More Belfast people are ditching the car to rely on their own two legs, new figures have revealed.
The latest travel survey reveals that the number of people using a car or van to get to work has dropped from 67% in 2003-2005 to 59% in 2007-2009.
That contrasts with a small increase in usage from workers in the East of Northern Ireland (up from 81% in 2003-2005 to 84%) and no real change in the West.
Meanwhile, the average distance walked by Belfast residents has increased 30% from 186 miles per year in 1999-2001 up to 242 in 2007-2009.
Outside Belfast, it’s a different picture, with no real difference in the average distance walked by people in the East and West.
Describing the survey as a “real eye-opener”, Friends of the Earth said it was shocking how little time we spend walking and how dependent we are on cars.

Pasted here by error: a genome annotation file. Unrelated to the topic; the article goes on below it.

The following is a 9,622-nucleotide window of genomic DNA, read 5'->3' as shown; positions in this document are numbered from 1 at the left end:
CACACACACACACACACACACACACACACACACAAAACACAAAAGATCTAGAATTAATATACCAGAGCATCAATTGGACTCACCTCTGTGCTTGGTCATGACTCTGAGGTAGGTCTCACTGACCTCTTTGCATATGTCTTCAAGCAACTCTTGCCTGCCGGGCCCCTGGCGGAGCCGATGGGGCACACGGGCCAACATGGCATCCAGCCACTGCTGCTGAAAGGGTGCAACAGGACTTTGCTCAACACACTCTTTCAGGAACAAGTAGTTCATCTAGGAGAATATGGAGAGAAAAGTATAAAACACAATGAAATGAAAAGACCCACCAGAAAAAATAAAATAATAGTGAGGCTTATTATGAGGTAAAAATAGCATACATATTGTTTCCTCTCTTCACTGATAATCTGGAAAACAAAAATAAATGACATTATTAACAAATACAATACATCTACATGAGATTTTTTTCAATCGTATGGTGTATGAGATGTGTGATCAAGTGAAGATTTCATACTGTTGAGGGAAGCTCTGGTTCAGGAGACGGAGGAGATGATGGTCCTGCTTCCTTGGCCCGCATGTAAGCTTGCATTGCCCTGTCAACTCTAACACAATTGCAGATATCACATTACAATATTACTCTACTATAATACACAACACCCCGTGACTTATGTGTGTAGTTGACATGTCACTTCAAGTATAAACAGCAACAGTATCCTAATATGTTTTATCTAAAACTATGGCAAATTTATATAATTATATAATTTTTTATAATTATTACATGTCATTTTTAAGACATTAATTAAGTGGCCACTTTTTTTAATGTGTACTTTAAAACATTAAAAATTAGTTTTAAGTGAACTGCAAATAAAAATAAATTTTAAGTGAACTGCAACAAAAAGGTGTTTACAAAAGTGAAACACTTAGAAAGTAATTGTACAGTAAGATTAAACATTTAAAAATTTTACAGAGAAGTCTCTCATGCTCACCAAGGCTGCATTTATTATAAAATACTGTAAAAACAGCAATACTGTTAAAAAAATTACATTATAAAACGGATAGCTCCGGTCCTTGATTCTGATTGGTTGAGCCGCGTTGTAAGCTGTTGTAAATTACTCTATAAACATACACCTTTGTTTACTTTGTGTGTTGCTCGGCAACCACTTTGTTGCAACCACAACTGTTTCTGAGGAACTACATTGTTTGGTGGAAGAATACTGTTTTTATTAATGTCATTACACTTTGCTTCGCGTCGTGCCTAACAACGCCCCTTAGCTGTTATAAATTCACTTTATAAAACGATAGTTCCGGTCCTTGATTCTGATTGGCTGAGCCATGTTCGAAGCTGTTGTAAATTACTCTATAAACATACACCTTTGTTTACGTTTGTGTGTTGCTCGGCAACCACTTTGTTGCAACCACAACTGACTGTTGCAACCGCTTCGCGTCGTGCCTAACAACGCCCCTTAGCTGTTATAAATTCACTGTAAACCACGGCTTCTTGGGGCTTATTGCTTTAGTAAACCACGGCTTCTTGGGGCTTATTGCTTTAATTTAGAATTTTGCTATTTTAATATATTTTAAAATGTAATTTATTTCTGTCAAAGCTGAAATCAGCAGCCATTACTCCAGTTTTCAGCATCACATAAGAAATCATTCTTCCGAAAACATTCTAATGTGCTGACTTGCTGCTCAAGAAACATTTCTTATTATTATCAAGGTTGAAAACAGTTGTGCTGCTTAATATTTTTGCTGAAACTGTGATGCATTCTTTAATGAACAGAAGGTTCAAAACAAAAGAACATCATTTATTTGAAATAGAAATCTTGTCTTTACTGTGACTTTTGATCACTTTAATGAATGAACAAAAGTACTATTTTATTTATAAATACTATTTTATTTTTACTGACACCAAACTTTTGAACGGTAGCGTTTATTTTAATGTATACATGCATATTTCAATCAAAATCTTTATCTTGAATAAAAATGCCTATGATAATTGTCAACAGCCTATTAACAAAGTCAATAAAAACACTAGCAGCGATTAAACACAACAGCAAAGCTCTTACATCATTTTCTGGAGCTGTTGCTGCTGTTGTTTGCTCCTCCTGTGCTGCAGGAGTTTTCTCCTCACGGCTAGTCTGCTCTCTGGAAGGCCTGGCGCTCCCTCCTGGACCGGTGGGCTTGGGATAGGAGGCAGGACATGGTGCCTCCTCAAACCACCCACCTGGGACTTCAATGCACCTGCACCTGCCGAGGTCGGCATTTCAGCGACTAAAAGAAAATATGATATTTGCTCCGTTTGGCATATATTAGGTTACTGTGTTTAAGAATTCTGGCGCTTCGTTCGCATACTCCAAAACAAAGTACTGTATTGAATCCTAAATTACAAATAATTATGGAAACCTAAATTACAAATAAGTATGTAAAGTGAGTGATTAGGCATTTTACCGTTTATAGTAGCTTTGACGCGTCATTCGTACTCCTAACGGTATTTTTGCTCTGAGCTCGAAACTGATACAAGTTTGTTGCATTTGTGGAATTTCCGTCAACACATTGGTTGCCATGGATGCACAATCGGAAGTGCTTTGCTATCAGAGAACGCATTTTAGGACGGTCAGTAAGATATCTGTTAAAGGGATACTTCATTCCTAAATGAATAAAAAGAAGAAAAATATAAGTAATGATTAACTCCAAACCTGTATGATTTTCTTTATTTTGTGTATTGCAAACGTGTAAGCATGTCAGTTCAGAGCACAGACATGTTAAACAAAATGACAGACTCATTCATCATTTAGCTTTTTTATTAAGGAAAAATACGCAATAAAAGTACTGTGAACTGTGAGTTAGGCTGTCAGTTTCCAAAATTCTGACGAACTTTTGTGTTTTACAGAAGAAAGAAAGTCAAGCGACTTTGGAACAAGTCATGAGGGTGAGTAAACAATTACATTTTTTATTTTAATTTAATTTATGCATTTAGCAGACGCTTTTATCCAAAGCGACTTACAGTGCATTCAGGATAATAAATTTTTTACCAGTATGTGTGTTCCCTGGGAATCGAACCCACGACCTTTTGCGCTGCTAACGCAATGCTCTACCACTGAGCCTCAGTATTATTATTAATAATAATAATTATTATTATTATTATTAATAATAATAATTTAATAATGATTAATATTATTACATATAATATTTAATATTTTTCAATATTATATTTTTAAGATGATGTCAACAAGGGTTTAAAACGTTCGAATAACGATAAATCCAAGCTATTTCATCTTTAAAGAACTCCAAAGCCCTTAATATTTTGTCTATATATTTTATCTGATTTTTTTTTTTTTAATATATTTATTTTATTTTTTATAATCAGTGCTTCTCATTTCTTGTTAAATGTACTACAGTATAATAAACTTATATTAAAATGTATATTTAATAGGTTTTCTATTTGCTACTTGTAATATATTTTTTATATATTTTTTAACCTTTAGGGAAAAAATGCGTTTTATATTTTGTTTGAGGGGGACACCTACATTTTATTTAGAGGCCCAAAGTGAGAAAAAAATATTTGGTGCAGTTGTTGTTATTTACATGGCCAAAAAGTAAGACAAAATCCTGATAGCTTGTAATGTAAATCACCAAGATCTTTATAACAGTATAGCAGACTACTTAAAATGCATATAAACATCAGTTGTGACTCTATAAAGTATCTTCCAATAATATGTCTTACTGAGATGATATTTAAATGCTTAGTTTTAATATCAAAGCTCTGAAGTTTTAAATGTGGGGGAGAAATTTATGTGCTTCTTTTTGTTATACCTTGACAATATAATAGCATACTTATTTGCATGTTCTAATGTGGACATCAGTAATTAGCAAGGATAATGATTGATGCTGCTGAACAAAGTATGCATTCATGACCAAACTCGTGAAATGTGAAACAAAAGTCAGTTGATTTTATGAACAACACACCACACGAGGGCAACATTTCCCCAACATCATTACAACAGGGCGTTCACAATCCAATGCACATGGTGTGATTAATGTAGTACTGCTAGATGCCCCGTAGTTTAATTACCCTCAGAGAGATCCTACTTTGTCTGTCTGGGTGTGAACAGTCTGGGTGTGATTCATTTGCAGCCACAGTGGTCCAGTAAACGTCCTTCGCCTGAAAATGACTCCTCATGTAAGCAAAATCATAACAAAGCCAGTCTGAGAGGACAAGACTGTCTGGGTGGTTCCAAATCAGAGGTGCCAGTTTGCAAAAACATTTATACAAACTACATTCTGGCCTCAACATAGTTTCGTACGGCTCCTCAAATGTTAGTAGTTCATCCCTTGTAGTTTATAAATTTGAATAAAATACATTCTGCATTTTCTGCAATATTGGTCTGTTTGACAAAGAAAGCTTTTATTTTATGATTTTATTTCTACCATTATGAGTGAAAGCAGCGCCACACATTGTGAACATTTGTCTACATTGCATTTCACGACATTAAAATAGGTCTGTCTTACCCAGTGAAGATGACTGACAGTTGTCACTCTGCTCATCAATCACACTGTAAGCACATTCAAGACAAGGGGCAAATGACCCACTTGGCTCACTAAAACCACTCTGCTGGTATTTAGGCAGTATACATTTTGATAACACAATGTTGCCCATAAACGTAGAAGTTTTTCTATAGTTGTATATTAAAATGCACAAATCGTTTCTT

“It’s little wonder though, as around 80% of the Assembly’s transport budget is spent on roads and Conor Murphy, the Minister for Regional Development, has slashed the cycling budget for Belfast by a staggering 99%,” campaigner Declan Allison said.
“A shift towards active transport options, such as walking and |
cycling, would improve people’s health; reduce traffic accidents; and cut our carbon emissions — a win-win-win situation. But this can only happen if the Assembly takes the lead and invests in the necessary infrastructure.”
The in-depth Travel Survey for Northern Ireland covers the period 2007-2009 and is published by the Central Statistics and |Research Branch of DRD.
The survey found that each person made an average of 914 journeys per year, a drop from the 1999-2001 average of 978.
Those living in Belfast travelled an average of 3,760 miles per year, around 40% less than the 6,317 miles and 6,457 miles for those |living in the East and West.